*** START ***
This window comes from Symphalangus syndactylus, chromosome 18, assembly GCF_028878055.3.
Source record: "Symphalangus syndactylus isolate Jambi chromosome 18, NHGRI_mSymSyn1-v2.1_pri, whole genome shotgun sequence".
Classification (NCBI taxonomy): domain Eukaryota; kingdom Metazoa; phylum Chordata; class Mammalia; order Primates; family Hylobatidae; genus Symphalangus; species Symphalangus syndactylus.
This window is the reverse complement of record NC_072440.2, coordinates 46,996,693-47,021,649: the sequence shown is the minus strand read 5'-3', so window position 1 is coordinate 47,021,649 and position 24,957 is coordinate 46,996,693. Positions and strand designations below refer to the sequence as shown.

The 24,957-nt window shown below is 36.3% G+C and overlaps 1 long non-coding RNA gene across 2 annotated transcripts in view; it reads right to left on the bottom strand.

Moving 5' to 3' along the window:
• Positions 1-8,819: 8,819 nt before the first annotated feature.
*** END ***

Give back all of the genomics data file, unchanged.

This window comes from Symphalangus syndactylus, chromosome 18, assembly GCF_028878055.3.
Source record: "Symphalangus syndactylus isolate Jambi chromosome 18, NHGRI_mSymSyn1-v2.1_pri, whole genome shotgun sequence".
Classification (NCBI taxonomy): domain Eukaryota; kingdom Metazoa; phylum Chordata; class Mammalia; order Primates; family Hylobatidae; genus Symphalangus; species Symphalangus syndactylus.
This window is the reverse complement of record NC_072440.2, coordinates 46,996,693-47,021,649: the sequence shown is the minus strand read 5'-3', so window position 1 is coordinate 47,021,649 and position 24,957 is coordinate 46,996,693. Positions and strand designations below refer to the sequence as shown.

The 24,957-nt window shown below is 36.3% G+C and overlaps 1 long non-coding RNA gene across 2 annotated transcripts in view; it reads right to left on the bottom strand.

Moving 5' to 3' along the window:
• Positions 1-8,819: 8,819 nt before the first annotated feature.